The Writer in Me: TV

A Supernatural Meme that has nothing to do with this post
A Supernatural Meme that has nothing to do with this post

Does the writer in you get in the way of certain normal activities? Do you react differently in certain situations because of how you analyze the writing in it? Maybe you used to read books strictly for entertainment, but now you can’t stop noticing run-on sentences and comma splices. Well, maybe that’s more along the lines of the Grammatical Geeks (of which I happen to not be one of them, for those of you who’ve counted all of my grammatical mistakes in the first two sentences of this post) but you get the point. For instance, watching movies is not just about watching movies anymore. I don’t know about you, but TV means so much more now than entertainment on a number of levels. One of those levels is writing. When I sit down to watch a good TV show or movie, one thing I notice is how well (or poorly) the writer outlined a scene. Sure the director and actors play a major role, but I’m also looking at how the story was written, what was left out, and why. Its kinda weird I’ll admit. I’m probably the only person who yells at the screen:

“What? That doesn’t even make any sense. Who wrote this?”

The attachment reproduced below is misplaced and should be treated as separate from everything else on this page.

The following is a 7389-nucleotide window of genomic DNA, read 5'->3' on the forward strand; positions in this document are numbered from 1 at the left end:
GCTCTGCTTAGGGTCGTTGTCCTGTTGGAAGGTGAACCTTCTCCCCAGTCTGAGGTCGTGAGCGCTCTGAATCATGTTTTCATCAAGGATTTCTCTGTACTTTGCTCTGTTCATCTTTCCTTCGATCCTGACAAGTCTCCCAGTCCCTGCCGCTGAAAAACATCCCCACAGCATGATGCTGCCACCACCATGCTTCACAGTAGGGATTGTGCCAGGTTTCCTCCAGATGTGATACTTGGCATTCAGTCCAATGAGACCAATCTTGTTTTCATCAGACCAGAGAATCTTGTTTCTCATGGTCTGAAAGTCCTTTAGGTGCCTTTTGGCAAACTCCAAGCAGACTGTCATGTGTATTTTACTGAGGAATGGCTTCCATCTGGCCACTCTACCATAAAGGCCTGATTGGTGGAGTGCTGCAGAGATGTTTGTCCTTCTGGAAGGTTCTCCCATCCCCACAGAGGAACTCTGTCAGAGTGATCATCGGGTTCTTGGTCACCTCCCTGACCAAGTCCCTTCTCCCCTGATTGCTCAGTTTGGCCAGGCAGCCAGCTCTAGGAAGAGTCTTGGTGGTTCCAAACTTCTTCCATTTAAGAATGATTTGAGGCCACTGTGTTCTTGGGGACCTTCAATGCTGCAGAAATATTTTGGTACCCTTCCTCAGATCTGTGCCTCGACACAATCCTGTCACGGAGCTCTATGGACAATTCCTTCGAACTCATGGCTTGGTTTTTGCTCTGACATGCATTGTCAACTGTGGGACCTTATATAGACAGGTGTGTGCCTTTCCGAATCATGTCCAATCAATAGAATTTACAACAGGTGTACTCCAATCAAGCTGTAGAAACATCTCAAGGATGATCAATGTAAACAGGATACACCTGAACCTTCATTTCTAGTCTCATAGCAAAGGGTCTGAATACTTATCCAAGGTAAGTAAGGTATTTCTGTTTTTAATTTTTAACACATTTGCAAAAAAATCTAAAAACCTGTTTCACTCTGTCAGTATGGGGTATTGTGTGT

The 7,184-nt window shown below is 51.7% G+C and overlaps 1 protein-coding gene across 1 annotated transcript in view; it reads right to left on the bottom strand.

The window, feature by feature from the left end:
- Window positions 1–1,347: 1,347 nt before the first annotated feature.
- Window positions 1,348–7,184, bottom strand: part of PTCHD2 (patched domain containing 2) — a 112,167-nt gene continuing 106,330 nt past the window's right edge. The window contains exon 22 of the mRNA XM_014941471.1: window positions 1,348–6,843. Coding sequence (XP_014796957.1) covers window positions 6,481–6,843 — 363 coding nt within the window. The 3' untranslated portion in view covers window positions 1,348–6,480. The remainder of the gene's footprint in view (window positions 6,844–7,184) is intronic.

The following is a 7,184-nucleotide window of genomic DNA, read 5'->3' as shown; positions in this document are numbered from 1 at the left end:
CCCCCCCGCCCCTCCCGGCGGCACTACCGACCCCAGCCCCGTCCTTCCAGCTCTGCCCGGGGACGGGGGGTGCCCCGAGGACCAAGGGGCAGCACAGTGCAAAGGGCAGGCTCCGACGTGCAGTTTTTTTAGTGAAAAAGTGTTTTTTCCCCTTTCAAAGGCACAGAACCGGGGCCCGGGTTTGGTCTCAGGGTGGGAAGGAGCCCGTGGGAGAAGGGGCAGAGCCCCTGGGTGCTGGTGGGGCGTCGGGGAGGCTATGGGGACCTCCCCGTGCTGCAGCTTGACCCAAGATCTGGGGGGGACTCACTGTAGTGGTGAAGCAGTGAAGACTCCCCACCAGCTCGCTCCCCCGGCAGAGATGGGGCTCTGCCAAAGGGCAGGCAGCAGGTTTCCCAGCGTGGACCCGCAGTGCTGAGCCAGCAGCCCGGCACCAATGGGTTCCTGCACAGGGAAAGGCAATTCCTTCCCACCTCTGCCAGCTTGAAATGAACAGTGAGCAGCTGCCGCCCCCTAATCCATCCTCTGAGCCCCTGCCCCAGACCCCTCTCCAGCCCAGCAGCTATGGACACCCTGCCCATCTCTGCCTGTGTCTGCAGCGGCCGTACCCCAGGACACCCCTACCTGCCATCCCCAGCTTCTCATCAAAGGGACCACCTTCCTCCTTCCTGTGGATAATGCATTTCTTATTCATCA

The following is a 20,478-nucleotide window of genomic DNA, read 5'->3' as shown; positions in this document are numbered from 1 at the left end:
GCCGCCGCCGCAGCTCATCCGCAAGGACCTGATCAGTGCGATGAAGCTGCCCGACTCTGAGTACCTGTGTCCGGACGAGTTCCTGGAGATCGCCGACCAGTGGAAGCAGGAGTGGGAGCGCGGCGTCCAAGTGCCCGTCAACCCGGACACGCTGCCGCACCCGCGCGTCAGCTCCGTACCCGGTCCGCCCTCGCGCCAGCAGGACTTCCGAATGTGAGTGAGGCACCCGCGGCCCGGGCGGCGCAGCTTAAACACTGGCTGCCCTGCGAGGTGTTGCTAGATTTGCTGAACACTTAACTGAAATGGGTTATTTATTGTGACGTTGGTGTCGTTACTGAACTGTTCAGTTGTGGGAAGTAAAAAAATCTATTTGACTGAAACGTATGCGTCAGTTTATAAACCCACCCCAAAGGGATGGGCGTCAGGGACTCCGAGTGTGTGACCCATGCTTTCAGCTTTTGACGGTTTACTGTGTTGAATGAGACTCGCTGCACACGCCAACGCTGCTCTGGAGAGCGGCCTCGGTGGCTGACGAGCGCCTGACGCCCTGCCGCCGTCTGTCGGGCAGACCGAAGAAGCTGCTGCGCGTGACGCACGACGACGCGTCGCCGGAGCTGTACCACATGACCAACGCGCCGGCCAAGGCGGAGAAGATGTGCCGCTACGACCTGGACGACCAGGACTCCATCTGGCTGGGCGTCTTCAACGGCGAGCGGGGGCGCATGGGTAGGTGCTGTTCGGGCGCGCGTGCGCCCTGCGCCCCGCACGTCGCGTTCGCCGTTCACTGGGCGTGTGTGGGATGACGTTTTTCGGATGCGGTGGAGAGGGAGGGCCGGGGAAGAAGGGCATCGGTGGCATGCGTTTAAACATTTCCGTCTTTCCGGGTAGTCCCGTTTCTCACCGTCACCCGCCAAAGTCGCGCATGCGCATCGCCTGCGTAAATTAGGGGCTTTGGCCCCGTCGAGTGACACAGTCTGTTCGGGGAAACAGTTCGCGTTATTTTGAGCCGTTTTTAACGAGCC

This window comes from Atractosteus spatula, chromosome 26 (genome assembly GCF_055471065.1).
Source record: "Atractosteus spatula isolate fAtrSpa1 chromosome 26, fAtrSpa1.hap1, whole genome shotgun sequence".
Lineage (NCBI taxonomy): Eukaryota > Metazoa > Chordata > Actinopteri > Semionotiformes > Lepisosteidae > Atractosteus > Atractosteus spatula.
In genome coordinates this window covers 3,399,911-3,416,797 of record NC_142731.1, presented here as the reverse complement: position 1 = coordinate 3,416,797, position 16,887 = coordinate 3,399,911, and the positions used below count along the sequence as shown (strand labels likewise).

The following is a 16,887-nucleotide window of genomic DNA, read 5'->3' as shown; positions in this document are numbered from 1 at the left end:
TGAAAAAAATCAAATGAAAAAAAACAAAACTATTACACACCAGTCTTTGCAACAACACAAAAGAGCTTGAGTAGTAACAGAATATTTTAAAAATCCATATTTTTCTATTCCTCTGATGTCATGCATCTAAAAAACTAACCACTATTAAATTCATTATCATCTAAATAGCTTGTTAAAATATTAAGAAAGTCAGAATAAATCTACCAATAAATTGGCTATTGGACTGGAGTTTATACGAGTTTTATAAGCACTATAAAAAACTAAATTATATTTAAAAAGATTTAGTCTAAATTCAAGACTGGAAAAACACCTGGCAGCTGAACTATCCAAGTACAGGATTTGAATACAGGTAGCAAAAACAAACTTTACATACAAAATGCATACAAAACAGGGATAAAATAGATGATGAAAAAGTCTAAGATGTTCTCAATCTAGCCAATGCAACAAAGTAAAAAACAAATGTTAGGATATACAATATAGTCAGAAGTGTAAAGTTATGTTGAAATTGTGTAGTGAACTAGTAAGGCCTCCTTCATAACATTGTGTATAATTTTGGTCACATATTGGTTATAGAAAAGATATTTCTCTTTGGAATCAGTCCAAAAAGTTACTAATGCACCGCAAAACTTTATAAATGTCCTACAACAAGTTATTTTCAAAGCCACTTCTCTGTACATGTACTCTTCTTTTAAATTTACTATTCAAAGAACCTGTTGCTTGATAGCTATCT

On occasion I do blame the actors but mostly for me its the writers. I mean, don’t say Sara hates the color red and then have her skipping down the street in red platforms. And please don’t overdue the dialogue. The second season of American Horror Story almost lost me, way too much talking going on between the head guy of the catholic mental institution and the demonically possessed Nun (yea, forgot both their names). That season just seemed to be a lot slower than the first one. The writer in me therefore sought to mentally ask the writer what happened. Supernatural on the other hand is totally awesome when it comes to dialogue. I love the conversations between Sam and Dean, the humor that is incorporated into the story, and the carrying out of the roles by the actors. Speaking of awesome, when a TV show is excellent the writer again gets all of my praise. It rarely occurs to me that the actors merely improvised or that the director deleted a scene. In the end, I just can’t help the writers eye. But believe it or not this actually helps me in my own writing. When I write, I like to picture it playing out like a movie. I figure if I picture the story unfolding like a movie, chances are I’ll critique it with the same level of attention. Nope,. doesn’t always work but I still do it. In the same way, when I watch TV shows or movies I sometimes see it as a manuscript. I mean, someone had to write it first… write?

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